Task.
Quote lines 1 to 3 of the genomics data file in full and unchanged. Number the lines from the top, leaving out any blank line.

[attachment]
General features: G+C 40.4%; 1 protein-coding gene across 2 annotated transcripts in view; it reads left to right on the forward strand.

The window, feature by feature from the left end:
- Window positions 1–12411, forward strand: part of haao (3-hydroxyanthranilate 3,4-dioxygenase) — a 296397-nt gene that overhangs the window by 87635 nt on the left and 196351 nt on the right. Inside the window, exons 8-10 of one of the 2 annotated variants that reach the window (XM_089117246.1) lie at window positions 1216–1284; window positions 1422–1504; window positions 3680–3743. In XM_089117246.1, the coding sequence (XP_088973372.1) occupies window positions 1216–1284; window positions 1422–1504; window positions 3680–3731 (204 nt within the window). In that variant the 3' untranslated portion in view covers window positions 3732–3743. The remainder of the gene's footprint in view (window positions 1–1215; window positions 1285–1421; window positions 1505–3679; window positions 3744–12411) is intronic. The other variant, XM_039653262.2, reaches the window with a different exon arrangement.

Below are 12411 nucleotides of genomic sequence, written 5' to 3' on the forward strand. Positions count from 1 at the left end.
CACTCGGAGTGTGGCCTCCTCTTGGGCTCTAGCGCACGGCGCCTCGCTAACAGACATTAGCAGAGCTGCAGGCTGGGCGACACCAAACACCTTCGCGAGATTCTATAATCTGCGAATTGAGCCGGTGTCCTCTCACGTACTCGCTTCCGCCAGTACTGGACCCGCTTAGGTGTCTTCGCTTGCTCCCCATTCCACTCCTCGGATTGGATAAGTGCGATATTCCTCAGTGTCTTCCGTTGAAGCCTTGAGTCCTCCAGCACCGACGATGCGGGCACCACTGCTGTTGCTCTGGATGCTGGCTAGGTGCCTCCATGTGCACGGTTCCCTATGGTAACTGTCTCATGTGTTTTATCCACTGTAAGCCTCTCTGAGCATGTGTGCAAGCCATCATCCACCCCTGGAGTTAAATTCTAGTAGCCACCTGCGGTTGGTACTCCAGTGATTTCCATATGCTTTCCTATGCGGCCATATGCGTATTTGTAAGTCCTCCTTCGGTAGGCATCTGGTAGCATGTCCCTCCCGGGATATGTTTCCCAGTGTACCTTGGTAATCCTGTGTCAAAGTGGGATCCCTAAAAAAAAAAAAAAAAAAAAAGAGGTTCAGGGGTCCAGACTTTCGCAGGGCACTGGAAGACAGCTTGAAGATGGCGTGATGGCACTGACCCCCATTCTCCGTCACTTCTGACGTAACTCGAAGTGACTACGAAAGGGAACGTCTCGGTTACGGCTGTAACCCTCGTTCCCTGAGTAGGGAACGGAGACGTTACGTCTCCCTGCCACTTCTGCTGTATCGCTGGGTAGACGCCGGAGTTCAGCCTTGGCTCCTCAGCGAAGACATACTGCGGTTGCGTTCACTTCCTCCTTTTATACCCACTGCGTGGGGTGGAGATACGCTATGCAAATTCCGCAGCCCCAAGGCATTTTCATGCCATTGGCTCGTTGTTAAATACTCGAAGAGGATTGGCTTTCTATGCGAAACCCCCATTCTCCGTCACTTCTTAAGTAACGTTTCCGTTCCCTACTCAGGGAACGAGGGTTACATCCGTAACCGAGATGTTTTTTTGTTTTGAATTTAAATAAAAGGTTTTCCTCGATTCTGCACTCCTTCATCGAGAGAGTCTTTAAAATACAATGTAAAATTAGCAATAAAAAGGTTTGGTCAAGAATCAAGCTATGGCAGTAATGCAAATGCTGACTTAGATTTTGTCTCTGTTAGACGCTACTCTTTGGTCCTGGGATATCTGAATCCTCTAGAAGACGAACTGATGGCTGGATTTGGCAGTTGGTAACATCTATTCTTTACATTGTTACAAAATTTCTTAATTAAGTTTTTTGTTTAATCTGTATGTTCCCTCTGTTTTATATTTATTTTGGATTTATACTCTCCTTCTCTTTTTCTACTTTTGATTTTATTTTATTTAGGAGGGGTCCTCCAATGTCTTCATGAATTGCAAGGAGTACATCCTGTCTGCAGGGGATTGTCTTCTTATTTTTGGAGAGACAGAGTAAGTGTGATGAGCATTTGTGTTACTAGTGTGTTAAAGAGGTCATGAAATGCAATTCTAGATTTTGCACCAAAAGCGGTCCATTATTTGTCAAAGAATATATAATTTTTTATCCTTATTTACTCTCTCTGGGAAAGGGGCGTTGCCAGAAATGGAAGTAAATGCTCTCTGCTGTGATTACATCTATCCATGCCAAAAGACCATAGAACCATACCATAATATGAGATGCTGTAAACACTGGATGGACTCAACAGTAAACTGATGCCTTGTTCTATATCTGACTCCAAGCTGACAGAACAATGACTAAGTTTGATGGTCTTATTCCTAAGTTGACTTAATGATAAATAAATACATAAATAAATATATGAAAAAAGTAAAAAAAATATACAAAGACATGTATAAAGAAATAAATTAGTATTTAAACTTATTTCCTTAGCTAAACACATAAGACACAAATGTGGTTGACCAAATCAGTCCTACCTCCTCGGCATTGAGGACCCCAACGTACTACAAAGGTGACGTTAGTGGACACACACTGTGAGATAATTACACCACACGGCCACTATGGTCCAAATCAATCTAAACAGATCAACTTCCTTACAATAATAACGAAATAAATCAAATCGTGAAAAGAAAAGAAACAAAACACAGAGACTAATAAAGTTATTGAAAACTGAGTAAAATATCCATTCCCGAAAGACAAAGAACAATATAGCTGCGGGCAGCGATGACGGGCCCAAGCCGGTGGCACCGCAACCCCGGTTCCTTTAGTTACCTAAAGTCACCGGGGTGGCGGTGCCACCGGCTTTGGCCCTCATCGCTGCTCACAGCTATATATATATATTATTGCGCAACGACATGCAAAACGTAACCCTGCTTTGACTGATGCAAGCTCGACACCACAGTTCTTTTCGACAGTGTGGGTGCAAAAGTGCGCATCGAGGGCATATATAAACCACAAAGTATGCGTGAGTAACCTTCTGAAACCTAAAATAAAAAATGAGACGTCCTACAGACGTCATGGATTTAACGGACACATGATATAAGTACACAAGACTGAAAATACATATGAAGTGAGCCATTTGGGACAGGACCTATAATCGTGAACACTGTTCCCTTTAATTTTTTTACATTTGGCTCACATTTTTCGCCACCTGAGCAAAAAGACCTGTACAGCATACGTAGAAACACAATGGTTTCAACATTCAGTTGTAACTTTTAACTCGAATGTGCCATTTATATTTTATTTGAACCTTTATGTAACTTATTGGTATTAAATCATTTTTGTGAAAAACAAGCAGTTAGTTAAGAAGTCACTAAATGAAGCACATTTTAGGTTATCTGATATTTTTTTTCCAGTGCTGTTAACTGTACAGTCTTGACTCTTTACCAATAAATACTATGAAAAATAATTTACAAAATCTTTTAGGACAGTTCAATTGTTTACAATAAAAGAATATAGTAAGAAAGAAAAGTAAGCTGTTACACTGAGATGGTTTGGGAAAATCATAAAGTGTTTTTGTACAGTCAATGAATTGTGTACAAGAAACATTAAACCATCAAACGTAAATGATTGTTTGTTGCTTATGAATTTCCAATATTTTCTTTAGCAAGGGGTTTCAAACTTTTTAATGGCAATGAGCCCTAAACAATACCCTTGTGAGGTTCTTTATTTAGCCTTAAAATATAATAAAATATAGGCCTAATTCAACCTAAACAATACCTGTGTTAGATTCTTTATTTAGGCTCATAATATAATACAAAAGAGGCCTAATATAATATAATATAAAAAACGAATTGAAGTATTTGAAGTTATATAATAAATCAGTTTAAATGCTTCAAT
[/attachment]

General features: G+C 40.4%; 1 protein-coding gene across 2 annotated transcripts in view; it reads left to right on the forward strand.

The window, feature by feature from the left end:
- Window positions 1–12411, forward strand: part of haao (3-hydroxyanthranilate 3,4-dioxygenase) — a 296397-nt gene that overhangs the window by 87635 nt on the left and 196351 nt on the right. Inside the window, exons 8-10 of one of the 2 annotated variants that reach the window (XM_089117246.1) lie at window positions 1216–1284; window positions 1422–1504; window positions 3680–3743. In XM_089117246.1, the coding sequence (XP_088973372.1) occupies window positions 1216–1284; window positions 1422–1504; window positions 3680–3731 (204 nt within the window). In that variant the 3' untranslated portion in view covers window positions 3732–3743. The remainder of the gene's footprint in view (window positions 1–1215; window positions 1285–1421; window positions 1505–3679; window positions 3744–12411) is intronic. The other variant, XM_039653262.2, reaches the window with a different exon arrangement.